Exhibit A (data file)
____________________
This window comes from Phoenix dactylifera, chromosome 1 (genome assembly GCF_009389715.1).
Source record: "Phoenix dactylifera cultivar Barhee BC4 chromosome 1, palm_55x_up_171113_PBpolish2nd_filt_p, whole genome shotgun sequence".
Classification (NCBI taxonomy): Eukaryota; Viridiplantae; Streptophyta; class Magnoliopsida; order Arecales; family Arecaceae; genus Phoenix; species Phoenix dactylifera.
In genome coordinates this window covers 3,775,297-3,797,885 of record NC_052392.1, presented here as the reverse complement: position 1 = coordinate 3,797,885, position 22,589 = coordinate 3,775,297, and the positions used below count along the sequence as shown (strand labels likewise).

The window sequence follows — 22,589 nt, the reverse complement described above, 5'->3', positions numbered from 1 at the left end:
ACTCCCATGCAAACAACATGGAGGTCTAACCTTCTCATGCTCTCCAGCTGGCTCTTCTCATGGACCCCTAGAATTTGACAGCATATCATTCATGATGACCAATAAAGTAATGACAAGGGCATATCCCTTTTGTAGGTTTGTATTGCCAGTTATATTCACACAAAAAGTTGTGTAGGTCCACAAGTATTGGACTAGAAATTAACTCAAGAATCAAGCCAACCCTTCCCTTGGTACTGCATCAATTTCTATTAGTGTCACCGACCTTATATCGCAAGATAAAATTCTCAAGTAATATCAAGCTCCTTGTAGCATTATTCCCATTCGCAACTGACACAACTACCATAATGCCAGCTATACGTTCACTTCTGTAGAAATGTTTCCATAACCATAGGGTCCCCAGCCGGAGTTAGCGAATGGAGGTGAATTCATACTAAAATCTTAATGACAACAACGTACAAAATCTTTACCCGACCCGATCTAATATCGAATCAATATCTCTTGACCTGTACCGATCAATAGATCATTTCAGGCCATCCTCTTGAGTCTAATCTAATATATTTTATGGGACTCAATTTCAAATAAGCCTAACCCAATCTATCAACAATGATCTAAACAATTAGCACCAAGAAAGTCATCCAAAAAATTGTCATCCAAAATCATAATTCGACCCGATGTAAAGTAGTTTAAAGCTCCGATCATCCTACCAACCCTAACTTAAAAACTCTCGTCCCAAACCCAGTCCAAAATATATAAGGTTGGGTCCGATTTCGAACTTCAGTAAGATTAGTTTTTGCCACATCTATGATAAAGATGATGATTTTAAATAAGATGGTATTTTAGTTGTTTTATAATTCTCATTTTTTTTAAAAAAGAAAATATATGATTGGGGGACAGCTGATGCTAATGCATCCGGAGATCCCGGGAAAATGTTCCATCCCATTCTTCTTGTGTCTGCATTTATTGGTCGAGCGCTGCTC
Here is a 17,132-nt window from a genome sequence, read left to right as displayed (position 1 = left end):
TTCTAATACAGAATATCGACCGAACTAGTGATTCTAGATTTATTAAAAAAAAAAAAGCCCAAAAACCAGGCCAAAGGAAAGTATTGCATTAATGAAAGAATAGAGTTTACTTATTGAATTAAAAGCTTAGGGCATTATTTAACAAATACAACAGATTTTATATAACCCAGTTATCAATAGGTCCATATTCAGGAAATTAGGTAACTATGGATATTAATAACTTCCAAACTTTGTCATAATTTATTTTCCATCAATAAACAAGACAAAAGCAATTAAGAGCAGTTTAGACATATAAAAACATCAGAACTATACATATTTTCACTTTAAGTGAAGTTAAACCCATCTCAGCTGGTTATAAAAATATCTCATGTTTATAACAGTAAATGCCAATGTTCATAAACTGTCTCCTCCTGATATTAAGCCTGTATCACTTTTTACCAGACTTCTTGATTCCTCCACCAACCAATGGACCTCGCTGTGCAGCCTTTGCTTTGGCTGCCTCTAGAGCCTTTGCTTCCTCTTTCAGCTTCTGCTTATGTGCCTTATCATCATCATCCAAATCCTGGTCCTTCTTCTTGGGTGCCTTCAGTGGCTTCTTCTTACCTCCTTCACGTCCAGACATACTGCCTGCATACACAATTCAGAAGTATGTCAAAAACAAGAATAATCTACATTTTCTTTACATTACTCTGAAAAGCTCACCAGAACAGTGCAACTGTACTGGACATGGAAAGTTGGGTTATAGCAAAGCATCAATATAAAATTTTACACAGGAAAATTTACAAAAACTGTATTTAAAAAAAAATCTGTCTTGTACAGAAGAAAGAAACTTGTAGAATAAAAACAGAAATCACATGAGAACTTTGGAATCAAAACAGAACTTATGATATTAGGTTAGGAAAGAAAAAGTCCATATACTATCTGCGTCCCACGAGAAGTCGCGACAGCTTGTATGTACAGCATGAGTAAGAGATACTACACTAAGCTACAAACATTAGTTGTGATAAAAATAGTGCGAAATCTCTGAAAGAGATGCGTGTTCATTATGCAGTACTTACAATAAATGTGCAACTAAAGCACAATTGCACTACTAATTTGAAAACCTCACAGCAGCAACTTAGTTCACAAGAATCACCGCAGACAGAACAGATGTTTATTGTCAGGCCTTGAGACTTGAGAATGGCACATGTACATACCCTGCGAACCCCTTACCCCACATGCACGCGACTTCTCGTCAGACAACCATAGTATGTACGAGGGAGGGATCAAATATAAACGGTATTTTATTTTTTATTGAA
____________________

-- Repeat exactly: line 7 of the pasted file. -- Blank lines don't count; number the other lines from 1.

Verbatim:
Here is a 17,132-nt window from a genome sequence, read left to right as displayed (position 1 = left end):